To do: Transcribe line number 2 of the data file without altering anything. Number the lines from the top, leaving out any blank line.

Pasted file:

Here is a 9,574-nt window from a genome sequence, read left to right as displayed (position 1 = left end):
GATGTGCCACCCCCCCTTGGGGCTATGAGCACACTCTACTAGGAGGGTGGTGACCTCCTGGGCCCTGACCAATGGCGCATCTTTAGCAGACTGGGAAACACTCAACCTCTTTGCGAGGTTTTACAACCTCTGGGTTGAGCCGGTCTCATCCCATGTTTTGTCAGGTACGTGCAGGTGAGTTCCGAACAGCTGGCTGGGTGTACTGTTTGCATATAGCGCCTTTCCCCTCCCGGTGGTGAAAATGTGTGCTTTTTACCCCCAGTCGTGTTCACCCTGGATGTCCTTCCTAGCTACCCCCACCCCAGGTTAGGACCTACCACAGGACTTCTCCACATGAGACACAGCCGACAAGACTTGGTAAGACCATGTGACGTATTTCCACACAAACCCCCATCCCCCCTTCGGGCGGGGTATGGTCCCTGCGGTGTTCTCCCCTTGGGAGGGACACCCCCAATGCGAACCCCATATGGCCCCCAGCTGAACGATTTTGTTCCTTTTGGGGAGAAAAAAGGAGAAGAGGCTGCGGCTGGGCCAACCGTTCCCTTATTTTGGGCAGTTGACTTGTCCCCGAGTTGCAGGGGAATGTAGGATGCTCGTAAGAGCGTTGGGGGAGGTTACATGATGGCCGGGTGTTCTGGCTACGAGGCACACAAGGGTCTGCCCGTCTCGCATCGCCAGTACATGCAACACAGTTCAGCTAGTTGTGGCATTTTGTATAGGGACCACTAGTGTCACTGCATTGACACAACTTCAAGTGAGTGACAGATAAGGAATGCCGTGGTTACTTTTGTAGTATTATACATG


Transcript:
GATGTGCCACCCCCCCTTGGGGCTATGAGCACACTCTACTAGGAGGGTGGTGACCTCCTGGGCCCTGACCAATGGCGCATCTTTAGCAGACTGGGAAACACTCAACCTCTTTGCGAGGTTTTACAACCTCTGGGTTGAGCCGGTCTCATCCCATGTTTTGTCAGGTACGTGCAGGTGAGTTCCGAACAGCTGGCTGGGTGTACTGTTTGCATATAGCGCCTTTCCCCTCCCGGTGGTGAAAATGTGTGCTTTTTACCCCCAGTCGTGTTCACCCTGGATGTCCTTCCTAGCTACCCCCACCCCAGGTTAGGACCTACCACAGGACTTCTCCACATGAGACACAGCCGACAAGACTTGGTAAGACCATGTGACGTATTTCCACACAAACCCCCATCCCCCCTTCGGGCGGGGTATGGTCCCTGCGGTGTTCTCCCCTTGGGAGGGACACCCCCAATGCGAACCCCATATGGCCCCCAGCTGAACGATTTTGTTCCTTTTGGGGAGAAAAAAGGAGAAGAGGCTGCGGCTGGGCCAACCGTTCCCTTATTTTGGGCAGTTGACTTGTCCCCGAGTTGCAGGGGAATGTAGGATGCTCGTAAGAGCGTTGGGGGAGGTTACATGATGGCCGGGTGTTCTGGCTACGAGGCACACAAGGGTCTGCCCGTCTCGCATCGCCAGTACATGCAACACAGTTCAGCTAGTTGTGGCATTTTGTATAGGGACCACTAGTGTCACTGCATTGACACAACTTCAAGTGAGTGACAGATAAGGAATGCCGTGGTTACTTTTGTAGTATTATACATG